“Ou, ay, my leddy, we are blinded that live in this valley of tears and darkness, and hae a’ ower mony errors, grit folks as weel as sma’— but, as I said, my puir bennison will rest wi’ you and yours wherever I am. I will be wae to hear o’ your affliction, and blithe to hear o’ your prosperity, temporal and spiritual. But I canna prefer the commands of an earthly mistress to those of a heavenly master, and sae I am e’en ready to suffer for righteousness’ sake.”
“It is very well,” said Lady Margaret, turning her back in great displeasure; “ye ken my will, Mause, in the matter. I’ll hae nae whiggery in the barony of Tillietudlem — the next thing wad be to set up a conventicle in my very withdrawing room.”
Having said this, she departed, with an air of great dignity; and Mause, giving way to feelings which she had suppressed during the interview — for she, like her mistress, had her own feeling of pride — now lifted up her voice and wept aloud.
Cuddie, whose malady, real or pretended, still detained him in bed, lay perdu during all this conference, snugly ensconced within his boarded bedstead, and terrified to death lest Lady Margaret, whom he held in hereditary reverence, should have detected his presence, and bestowed on him personally some of those bitter reproaches with which she loaded his mother. But as soon as he thought her ladyship fairly out of hearing, he bounced up in his nest.
“The foul fa’ ye, that I suld say sae,” he cried out to his mother, “for a lang-tongued clavering wife, as my father, honest man, aye ca’d ye! Couldna ye let the leddy alane wi’ your whiggery? And I was e’en as great a gomeral to let ye persuade me to lie up here amang the blankets like a hurcheon, instead o’ gaun to the wappen-schaw like other folk. Odd, but I put a trick on ye, for I was out at the window-bole when your auld back was turned, and awa down by to hae a baff at the popinjay, and I shot within twa on’t. I cheated the leddy for your clavers, but I wasna gaun to cheat my joe. But she may marry whae she likes now, for I’m clean dung ower. This is a waur dirdum than we got frae Mr Gudyill when ye garr’d me refuse to eat the plum-porridge on Yule-eve, as if it were ony matter to God or man whether a pleughman had suppit on minched pies or sour sowens.”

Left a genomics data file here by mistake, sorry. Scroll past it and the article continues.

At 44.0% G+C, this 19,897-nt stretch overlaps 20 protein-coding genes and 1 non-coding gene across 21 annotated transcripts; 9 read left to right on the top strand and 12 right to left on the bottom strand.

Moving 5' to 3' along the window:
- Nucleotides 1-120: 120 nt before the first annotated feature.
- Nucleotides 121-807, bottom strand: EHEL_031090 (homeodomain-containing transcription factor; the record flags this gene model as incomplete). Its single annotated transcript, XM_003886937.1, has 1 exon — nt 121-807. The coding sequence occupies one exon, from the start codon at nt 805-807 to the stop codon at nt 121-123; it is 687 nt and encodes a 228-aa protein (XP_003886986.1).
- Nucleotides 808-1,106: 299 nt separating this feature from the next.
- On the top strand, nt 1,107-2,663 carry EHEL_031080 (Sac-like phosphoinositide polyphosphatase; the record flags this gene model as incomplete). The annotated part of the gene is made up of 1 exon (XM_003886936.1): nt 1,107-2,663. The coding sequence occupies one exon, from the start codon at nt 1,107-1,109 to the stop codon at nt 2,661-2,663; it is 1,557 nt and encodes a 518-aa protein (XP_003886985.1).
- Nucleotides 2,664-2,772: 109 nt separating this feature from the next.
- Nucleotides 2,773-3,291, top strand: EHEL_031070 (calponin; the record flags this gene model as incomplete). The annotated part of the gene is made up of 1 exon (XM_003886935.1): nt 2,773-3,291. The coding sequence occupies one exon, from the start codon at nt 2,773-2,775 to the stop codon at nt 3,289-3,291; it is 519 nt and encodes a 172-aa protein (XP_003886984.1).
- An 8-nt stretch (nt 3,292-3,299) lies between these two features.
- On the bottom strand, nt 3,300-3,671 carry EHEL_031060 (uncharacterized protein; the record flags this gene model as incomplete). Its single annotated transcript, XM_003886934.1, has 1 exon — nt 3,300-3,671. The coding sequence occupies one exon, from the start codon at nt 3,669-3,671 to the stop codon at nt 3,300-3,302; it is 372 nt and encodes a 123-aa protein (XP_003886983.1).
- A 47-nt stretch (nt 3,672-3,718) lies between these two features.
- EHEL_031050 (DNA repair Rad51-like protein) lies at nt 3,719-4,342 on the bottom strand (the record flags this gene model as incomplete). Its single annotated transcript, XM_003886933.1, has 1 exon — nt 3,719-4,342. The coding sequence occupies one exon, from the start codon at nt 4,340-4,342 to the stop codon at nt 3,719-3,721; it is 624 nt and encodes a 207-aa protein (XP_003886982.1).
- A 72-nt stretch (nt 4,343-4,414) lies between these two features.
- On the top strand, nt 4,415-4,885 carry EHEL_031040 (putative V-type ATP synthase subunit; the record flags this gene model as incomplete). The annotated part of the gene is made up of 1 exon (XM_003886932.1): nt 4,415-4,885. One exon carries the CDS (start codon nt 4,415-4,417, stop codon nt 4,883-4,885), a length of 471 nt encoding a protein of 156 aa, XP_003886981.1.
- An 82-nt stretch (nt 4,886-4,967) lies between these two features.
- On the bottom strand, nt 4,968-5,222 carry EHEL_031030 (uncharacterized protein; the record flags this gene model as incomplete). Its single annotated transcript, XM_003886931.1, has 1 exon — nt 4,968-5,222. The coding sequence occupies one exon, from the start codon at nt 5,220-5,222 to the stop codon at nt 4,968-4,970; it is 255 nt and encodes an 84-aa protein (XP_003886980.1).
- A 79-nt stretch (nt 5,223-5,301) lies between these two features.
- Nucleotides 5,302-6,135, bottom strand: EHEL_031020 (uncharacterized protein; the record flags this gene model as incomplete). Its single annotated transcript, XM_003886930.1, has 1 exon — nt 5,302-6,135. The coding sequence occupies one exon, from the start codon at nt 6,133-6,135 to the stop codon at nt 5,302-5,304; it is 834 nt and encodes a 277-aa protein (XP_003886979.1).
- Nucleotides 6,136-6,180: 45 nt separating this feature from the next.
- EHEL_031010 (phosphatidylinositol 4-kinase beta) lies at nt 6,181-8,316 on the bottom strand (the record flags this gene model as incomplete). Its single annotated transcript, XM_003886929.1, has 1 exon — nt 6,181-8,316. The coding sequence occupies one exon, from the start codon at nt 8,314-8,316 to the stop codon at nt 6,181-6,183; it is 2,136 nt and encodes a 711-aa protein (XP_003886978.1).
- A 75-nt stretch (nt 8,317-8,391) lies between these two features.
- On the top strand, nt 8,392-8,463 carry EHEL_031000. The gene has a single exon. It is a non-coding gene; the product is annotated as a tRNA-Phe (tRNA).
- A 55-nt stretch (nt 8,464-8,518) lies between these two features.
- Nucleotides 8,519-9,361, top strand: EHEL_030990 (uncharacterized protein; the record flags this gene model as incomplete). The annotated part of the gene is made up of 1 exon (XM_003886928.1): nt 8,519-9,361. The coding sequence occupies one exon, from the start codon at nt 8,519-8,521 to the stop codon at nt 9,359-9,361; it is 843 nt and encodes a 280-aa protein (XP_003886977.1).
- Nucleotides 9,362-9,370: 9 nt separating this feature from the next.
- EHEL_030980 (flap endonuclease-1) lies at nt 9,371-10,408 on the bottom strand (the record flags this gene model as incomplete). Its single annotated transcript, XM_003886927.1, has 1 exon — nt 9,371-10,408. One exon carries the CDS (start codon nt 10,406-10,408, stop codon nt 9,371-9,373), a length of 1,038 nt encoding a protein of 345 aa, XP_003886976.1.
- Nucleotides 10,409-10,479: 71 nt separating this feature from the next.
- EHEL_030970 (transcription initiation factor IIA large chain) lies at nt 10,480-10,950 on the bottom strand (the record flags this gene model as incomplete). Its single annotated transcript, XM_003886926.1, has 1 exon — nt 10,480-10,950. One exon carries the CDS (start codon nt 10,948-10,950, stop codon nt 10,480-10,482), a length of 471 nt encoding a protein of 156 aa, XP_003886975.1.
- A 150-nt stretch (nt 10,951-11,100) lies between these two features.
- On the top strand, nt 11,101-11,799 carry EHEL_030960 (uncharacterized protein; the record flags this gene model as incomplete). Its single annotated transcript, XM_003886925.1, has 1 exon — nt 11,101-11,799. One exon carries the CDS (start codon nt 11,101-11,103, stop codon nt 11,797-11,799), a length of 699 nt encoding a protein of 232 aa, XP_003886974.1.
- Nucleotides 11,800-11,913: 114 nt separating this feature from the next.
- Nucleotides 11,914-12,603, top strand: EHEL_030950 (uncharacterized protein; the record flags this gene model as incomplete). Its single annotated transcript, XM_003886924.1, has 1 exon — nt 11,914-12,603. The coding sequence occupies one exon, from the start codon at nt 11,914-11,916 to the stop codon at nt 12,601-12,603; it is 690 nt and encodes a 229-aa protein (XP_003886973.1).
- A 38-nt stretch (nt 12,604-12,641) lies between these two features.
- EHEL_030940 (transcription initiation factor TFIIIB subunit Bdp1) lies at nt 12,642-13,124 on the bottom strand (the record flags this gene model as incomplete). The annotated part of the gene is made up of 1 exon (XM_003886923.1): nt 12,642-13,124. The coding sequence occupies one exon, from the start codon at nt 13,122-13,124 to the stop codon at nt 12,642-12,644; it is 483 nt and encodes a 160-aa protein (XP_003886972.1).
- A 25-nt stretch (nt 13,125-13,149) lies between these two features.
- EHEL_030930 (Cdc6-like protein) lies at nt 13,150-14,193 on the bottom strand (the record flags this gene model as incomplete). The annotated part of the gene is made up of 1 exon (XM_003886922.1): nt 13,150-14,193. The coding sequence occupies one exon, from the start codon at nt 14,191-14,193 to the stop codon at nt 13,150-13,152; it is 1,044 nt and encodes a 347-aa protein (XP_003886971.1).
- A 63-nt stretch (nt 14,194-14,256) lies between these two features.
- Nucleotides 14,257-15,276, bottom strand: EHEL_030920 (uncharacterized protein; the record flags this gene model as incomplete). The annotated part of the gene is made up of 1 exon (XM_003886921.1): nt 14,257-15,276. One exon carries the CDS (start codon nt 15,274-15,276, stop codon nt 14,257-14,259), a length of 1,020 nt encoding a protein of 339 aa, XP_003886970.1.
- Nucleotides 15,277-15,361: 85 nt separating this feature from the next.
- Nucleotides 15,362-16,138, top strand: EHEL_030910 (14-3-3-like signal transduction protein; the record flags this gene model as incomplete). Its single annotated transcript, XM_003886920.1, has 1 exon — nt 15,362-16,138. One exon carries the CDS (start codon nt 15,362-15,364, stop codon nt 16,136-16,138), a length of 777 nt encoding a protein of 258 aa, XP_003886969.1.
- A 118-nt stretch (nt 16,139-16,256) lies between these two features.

“O, whisht, my bairn, whisht,” replied Mause; “thou kensna about thae things — It was forbidden meat, things dedicated to set days and holidays, which are inhibited to the use of protestant Christians.”
“And now,” continued her son, “ye hae brought the leddy hersell on our hands! — An I could but hae gotten some decent claes in, I wad hae spanged out o’ bed, and tauld her I wad ride where she liked, night or day, an she wad but leave us the free house and the yaird, that grew the best early kale in the haill country, and the cow’s grass.”
“O wow! my winsome bairn, Cuddie,” continued the old dame, “murmur not at the dispensation; never grudge suffering in the gude cause.”
“But what ken I if the cause is gude or no, mither,” rejoined Cuddie, “for a’ ye bleeze out sae muckle doctrine about it? It’s clean beyond my comprehension a’thegither. I see nae sae muckle difference atween the twa ways o’t as a’ the folk pretend. It’s very true the curates read aye the same words ower again; and if they be right words, what for no? A gude tale’s no the waur o’ being twice tauld, I trow; and a body has aye the better chance to understand it. Every body’s no sae gleg at the uptake as ye are yoursell, mither.”